Gossett: Public safety should always be our highest priority. The police are currently understaffed, and that should be part of any ongoing discussion. We should make sure that our first responders are equipped to handle anything we require as a city. Many of the calls that come in are in one way or another linked to prevention. We need to find a way to incorporate more prevention locally to reduce the number of calls that come in. Prevention is what I do. I look forward to the challenge of looking for solutions. There is plenty of room for improvement in all departments. The city budget is something I have been reviewing and look forward to delving into.
Saunders: I think the biggest concern for me is having the city take care of the common areas in town. There are a lot of places in town where the weeds grow and they maybe only get mowed or trimmed once or twice a summer. It makes the town look trashy. We need to beautify our parks and common areas so they are a jewel for our community. This is something I would focus on if elected — spruce up Main Street storefronts. Finish and maintain the parks. Have crews attend to the weeds a couple times a month. Let’s make Tooele great again.
Brady: We need to improve our city code enforcement in our community. There are many areas in the community which are poorly maintained and do not meet the city code requirements. For example, there are many areas where the weeds are uncontrolled and make the sidewalks unusable. It is debatable who is responsible for some areas and it needs to be clarified so they can be maintained properly.
Public parks need to be improved and maintained better. For example, several years ago the Gleneagles soccer field was redone with new top soil and grass seed. It has been poorly maintained and all the work done is unrecognizable. Tooele City should add more walking, biking, and running trails in parks and throughout the community. This is a service which would benefit the overall health and well-being of our community.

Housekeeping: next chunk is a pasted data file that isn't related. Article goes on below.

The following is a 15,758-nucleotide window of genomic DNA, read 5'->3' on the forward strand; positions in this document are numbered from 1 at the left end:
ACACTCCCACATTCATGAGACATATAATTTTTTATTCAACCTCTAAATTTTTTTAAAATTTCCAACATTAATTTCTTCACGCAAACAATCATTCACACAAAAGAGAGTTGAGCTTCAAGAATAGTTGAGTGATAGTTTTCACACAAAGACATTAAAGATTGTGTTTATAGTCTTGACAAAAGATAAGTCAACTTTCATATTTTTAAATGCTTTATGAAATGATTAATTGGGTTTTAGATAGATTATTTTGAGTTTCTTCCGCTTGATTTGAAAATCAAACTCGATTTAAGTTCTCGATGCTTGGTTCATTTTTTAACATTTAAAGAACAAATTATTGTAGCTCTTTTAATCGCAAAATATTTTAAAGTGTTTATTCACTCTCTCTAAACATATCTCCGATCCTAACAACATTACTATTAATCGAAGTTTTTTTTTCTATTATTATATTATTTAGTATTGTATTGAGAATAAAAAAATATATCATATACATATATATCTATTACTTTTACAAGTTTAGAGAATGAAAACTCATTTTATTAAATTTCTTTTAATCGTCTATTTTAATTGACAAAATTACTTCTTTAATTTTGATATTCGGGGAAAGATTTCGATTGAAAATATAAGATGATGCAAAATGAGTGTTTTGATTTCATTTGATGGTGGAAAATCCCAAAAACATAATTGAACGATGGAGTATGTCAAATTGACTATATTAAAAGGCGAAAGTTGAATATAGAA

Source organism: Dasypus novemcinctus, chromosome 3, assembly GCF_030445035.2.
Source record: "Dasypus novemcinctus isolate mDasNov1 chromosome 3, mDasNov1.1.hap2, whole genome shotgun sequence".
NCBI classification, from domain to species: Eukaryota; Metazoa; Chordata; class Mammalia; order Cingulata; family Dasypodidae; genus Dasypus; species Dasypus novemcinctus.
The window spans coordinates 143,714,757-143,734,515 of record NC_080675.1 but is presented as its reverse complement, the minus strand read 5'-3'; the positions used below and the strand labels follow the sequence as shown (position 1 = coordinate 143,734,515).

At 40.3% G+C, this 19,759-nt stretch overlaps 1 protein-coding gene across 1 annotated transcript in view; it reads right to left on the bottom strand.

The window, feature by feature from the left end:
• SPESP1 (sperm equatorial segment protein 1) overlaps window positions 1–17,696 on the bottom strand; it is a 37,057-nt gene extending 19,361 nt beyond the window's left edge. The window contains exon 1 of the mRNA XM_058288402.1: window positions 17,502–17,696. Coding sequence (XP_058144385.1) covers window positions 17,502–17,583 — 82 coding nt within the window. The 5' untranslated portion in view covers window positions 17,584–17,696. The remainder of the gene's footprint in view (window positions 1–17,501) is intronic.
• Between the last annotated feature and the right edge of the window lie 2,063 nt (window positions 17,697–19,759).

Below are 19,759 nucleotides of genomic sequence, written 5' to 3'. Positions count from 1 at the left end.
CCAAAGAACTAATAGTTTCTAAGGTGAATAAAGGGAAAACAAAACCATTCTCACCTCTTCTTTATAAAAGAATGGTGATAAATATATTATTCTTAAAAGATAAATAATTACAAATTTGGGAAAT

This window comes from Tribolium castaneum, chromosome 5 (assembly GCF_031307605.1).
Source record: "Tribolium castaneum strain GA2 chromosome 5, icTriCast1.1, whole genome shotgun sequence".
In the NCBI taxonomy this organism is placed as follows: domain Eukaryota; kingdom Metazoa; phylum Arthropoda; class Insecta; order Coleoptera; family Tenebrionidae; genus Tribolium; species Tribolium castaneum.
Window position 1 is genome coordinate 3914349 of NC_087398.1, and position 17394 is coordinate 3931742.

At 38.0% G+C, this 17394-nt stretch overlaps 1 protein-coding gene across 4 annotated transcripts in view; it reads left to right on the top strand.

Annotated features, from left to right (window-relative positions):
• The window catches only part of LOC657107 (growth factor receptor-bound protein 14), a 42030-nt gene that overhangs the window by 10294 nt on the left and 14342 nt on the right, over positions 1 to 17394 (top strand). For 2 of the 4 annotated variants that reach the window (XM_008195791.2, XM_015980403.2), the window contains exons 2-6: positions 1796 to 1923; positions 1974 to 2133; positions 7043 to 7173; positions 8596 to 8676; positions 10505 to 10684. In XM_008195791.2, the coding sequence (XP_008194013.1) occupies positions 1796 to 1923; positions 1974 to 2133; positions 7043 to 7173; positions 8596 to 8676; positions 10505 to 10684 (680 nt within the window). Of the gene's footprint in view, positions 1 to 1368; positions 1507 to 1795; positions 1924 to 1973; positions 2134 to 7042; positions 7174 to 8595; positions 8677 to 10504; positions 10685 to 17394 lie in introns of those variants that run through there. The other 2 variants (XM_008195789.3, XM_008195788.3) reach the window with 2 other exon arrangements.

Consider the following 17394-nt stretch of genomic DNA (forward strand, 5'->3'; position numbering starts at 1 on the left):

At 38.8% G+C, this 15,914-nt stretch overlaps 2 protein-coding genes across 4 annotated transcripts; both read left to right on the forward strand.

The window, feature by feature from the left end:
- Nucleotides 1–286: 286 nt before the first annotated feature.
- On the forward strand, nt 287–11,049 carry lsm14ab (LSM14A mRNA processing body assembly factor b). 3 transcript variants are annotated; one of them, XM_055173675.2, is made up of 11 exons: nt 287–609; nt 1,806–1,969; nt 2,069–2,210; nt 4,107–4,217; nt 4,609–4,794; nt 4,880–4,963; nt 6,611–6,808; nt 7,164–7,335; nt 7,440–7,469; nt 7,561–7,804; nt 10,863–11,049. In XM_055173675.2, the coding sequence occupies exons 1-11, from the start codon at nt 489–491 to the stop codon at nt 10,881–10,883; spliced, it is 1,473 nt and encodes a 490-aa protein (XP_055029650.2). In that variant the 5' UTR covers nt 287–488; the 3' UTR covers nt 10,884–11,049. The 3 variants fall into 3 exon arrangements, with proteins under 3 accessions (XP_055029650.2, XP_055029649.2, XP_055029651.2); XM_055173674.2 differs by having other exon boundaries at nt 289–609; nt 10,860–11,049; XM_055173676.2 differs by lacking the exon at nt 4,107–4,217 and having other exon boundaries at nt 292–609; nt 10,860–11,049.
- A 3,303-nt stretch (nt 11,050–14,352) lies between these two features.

Hansen: First responders should be our first priority, followed by improving our infrastructure. The police department and fire department need to be given the tools to keep our community safe. We will need to continue hiring new police officers to handle the coming growth. Much of our infrastructure is aging and will need to be upgraded, repaired or replaced. We will need to have a long-term plan to accomplish all these things within budget. We are seeing a rise in the homeless population. I would like to be involved in finding a solution.
Anderton: Recycling is an area I think we can do better, but for this to happen, we need citizens to buy into the idea and participate. This will help minimize any subsidy Tooele City may be paying to keep it going. Recreational opportunities could be improved, not only for citizens and visitors, but companies looking to locate their business here.
New services can be costly to start and maintain and before any new service is added, we should actively seek public involvement and ideas. We can do this with a questionnaire in your water bill to be returned with the payment, town hall meetings, a Tooele City Facebook page, or any other social media outlet. I think it is important to give Tooele City citizens an opportunity to have an active role in their government.
Graf: Tooele City is losing the battle against opioid addiction and secondary crime that accompanies the opioid epidemic. Opioid addiction is increasing crime in Tooele, affecting our workforce, and resulting in the loss of life. One of the most effective methods in treating addiction is inpatient treatment programs. However, no public inpatient programs exist in Tooele City or Tooele County to help those fighting addiction.
In addition, while private groups and organizations exist in Tooele who offer free or low-cost addiction counseling, no single point of contact is in place to assist family, friends, or those struggling with addiction to find help fight opioid addiction. In order to successfully combat opioid addiction, Tooele City should prioritize working with the state and the county to obtain an affordable public inpatient treatment facility. Finally, the city should create a referral system for addiction counseling programs that currently exists within the city and county.